Wednesday, May 22, 2013

We've Got a Job: The 1963 Birmingham Children's March by Cynthia Levinson

When the Red River crested in 1997 the water was filling up the streets like a bathtub and moving so fast I couldn't get sandbags piled around our house quick enough. My husband was working and I was chiseling ice off the grass so the water wouldn't seep under the sandbags. I knew it was a losing battle and plugged desperately away lugging 40 pound bags in a semicircle as the water inched closer. When a college student popped around the house saying loudly, "Hey, you need some help?" I thought an angel had dropped from the sky. Then another angel showed up. And another. And another. They didn't stop coming and before I knew it more kids than I could count were whipping up a sandbag wall. Exhaustion and gratitude made me just about sit on a sandbag and cry. The three local colleges released students that day and told them to help residents in one of the worst floods of the century. Students had a choice. They could have enjoyed a free day or they could help others. They chose to give and the students not only saved my house, they saved many other homes and businesses from flooding. It was an amazing experience for adults and students. Kids make a difference and it might mean saving a town from a natural disaster or in the case of the Birmingham Children's March portrayed in this book, forcing desegregation and influencing the Civil Rights Act of 1964 that outlawed acts of discrimination.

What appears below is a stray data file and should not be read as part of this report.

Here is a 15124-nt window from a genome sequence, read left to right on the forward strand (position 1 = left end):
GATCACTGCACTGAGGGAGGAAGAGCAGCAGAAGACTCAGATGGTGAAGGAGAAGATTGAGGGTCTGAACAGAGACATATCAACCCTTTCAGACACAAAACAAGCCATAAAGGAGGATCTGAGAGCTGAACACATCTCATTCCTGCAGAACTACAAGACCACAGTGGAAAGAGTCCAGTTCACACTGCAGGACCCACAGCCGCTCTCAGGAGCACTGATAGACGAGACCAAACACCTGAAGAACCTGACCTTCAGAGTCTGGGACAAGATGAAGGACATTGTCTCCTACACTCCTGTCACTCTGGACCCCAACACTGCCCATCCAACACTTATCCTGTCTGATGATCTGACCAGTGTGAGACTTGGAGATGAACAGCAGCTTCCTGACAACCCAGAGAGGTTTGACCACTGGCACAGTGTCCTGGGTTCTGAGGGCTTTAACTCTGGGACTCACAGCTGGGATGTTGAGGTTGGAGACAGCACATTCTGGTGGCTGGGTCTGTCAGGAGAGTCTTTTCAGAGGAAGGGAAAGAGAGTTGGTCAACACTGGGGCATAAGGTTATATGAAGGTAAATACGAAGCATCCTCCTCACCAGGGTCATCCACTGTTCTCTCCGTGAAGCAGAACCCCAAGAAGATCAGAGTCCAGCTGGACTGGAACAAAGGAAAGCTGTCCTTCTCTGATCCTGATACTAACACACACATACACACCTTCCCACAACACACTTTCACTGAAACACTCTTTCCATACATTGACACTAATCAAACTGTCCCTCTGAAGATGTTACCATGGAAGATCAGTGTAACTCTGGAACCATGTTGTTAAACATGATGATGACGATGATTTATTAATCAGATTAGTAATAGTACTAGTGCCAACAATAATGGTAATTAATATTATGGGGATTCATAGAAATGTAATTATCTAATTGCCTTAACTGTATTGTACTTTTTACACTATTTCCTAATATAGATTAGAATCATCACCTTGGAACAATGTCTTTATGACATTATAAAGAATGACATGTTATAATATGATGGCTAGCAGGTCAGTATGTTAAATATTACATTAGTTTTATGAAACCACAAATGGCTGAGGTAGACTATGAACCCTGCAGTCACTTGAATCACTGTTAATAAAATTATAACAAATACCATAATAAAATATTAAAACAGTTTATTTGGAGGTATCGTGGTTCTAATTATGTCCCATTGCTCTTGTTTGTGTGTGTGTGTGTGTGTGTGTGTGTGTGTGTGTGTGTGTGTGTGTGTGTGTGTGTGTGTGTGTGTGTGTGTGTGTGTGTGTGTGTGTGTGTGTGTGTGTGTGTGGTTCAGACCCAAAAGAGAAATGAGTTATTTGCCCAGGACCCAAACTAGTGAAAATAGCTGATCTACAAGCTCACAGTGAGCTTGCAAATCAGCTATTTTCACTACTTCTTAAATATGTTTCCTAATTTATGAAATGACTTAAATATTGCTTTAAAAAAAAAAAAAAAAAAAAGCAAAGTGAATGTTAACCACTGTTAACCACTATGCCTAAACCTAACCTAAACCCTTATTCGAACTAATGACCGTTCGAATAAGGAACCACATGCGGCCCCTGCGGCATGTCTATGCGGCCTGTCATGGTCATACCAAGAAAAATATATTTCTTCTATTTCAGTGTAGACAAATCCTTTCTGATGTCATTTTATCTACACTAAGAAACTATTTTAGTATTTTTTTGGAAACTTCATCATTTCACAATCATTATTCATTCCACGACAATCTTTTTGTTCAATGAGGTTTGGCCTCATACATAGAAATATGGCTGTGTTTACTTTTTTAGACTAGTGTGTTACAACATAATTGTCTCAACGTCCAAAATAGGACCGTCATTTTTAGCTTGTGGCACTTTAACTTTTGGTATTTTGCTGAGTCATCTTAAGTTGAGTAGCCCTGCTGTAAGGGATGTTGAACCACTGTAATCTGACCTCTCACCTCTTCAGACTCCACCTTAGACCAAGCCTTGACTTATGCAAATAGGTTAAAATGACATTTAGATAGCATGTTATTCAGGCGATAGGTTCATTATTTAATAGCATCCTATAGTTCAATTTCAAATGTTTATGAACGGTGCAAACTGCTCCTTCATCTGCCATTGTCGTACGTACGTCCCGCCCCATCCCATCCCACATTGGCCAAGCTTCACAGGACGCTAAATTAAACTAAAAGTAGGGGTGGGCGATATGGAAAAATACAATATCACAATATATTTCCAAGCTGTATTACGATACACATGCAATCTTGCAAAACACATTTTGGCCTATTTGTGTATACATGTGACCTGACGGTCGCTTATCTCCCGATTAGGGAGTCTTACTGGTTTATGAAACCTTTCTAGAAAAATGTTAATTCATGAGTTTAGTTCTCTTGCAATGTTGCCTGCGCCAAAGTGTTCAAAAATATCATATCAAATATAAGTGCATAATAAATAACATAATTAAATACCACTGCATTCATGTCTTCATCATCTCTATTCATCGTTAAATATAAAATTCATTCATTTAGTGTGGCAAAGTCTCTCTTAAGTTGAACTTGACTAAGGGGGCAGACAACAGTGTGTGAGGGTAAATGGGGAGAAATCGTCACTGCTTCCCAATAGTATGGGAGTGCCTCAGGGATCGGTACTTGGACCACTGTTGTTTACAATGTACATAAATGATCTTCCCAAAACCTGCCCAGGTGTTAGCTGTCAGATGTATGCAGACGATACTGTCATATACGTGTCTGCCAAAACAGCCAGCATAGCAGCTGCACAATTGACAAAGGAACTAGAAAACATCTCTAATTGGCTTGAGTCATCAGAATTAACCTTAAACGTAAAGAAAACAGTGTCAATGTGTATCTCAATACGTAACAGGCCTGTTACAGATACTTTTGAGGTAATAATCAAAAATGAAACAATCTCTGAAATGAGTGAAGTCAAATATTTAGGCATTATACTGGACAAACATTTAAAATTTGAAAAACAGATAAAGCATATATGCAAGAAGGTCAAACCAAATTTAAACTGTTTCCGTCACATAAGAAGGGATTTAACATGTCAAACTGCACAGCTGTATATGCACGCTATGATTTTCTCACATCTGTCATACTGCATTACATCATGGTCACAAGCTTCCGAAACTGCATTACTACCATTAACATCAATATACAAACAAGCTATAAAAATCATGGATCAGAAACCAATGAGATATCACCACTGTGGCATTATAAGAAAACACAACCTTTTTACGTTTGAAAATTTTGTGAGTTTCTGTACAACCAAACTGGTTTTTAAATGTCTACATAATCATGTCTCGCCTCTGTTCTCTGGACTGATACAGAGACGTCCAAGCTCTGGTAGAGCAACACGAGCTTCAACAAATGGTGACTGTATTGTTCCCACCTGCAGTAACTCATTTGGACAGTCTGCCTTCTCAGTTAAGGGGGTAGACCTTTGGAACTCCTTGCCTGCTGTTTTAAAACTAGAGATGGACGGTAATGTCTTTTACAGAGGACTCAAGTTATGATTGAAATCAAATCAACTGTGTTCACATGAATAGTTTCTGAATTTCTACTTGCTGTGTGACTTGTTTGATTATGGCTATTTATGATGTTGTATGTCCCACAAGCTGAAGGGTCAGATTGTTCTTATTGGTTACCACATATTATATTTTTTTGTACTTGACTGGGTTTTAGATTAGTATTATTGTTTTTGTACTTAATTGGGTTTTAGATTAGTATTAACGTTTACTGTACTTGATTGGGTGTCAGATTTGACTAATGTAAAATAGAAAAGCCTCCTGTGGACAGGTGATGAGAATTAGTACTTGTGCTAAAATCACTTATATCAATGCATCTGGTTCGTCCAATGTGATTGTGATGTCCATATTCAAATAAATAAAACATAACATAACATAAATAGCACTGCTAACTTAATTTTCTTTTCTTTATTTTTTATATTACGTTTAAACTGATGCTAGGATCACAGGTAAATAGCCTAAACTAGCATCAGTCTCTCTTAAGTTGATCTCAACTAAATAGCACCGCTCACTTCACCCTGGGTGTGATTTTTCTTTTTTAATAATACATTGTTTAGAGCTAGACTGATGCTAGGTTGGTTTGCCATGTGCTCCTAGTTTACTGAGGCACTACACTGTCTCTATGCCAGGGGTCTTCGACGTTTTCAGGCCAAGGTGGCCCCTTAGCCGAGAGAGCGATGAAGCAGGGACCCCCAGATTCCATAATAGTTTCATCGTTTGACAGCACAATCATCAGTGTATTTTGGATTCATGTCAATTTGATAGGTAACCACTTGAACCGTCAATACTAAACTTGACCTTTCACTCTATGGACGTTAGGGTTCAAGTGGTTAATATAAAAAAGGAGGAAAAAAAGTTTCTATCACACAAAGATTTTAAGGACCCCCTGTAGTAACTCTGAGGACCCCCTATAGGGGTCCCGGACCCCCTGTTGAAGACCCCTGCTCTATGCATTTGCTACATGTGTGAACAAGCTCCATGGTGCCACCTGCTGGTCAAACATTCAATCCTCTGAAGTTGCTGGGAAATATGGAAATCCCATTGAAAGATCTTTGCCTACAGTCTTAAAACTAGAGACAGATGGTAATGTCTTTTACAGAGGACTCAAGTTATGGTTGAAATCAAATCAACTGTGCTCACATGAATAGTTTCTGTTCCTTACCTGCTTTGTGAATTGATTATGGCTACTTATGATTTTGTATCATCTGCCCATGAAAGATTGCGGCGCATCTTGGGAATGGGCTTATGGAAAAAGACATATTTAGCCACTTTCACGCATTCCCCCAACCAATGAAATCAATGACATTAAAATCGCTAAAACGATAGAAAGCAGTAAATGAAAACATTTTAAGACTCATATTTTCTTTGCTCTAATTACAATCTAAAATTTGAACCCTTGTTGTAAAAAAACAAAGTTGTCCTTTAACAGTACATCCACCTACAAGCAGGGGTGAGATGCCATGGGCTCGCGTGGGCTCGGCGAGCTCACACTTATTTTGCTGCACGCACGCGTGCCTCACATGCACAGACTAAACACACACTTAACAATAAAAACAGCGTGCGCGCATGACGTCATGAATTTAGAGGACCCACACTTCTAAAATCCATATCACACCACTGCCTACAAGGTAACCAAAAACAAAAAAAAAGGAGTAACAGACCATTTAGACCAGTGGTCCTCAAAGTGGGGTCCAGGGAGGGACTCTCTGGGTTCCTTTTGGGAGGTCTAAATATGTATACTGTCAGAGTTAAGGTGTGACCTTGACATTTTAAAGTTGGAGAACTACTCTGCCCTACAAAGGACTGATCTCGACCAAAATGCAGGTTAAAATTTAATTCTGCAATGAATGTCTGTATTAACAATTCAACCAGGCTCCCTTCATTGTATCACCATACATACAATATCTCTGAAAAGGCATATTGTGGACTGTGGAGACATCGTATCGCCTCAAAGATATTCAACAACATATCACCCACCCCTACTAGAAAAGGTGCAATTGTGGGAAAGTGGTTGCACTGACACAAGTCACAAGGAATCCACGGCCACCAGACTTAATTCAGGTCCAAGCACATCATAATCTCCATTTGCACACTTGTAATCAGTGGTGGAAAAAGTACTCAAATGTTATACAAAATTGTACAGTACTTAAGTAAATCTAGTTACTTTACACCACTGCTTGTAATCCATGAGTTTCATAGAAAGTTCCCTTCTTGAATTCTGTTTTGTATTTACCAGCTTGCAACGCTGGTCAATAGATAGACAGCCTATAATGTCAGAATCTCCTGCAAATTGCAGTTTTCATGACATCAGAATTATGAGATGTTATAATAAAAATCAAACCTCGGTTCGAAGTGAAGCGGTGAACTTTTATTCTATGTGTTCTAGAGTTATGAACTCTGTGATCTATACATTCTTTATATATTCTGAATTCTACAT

Birmingham, Alabama was one of the most racially divided cities in the country. The government and police force were corrupt with supremacists and many blacks were murdered or abused; fear oozed in the town making everyone victims of oppression. The Southern Christian Leadership Conference (SCLC) wanted to change the subhuman treatment of blacks and integrate public places. They first staged boycotts and later sit-ins, but the police brutality made it difficult for them to get enough numbers to be effective. Their goal was to use nonviolent direct action protests to draw national media attention, shut down the city, and fill up the jails with more people than it could contain. Even with the help of Martin Luther King Jr. the adults could not get enough recruits to implement the plan and their civil rights movement looked like it would stall.

When a 24-year-old preacher joined their cause, he came up with the idea of using children to fill the Birmingham jails since there were not enough adult volunteers. Students went to mass meetings and workshops that simulated not retaliating when someone was jeering or hurting them. The nonfiction narrative is told through the voices of Audrey, Wash, James, and Arnetta. The four represent different economic statuses that gives a well-rounded retelling of this time period from different perspectives. The wealthy black's experience was not quite the same as the one living in poverty.